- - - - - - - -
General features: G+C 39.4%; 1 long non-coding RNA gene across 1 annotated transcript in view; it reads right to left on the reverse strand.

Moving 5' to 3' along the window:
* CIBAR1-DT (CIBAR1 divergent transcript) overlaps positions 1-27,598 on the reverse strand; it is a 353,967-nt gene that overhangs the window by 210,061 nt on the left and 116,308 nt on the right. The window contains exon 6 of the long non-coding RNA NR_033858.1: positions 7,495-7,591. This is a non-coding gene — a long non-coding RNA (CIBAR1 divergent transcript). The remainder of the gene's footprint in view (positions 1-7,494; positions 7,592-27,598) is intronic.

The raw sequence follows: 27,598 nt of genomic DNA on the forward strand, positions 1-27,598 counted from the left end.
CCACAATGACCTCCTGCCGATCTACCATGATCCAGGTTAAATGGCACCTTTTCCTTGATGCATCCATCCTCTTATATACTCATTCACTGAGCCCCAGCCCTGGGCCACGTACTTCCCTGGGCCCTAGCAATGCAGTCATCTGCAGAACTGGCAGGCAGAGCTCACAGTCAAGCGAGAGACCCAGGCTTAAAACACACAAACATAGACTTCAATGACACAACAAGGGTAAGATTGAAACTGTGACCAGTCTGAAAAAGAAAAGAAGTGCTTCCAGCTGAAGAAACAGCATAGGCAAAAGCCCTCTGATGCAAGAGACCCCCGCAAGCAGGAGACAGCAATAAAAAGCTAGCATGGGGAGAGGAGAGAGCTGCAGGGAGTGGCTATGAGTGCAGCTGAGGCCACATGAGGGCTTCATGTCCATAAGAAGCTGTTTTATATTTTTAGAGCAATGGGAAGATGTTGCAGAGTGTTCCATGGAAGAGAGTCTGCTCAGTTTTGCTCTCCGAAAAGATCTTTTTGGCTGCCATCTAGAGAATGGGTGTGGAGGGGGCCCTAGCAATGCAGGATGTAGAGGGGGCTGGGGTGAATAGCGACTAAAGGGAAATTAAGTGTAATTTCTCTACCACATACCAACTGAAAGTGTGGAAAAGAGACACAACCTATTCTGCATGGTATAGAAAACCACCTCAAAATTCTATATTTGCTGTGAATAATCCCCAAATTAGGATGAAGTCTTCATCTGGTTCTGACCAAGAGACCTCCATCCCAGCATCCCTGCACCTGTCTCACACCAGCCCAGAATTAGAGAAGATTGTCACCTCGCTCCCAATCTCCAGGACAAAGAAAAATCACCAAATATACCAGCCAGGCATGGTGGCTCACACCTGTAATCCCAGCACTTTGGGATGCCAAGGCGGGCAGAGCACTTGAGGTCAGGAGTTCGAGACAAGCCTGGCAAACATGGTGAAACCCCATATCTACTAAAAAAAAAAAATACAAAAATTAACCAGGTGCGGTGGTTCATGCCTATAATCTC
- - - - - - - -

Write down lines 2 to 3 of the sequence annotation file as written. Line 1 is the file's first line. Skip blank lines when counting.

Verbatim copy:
Moving 5' to 3' along the window:
* CIBAR1-DT (CIBAR1 divergent transcript) overlaps positions 1-27,598 on the reverse strand; it is a 353,967-nt gene that overhangs the window by 210,061 nt on the left and 116,308 nt on the right. The window contains exon 6 of the long non-coding RNA NR_033858.1: positions 7,495-7,591. This is a non-coding gene — a long non-coding RNA (CIBAR1 divergent transcript). The remainder of the gene's footprint in view (positions 1-7,494; positions 7,592-27,598) is intronic.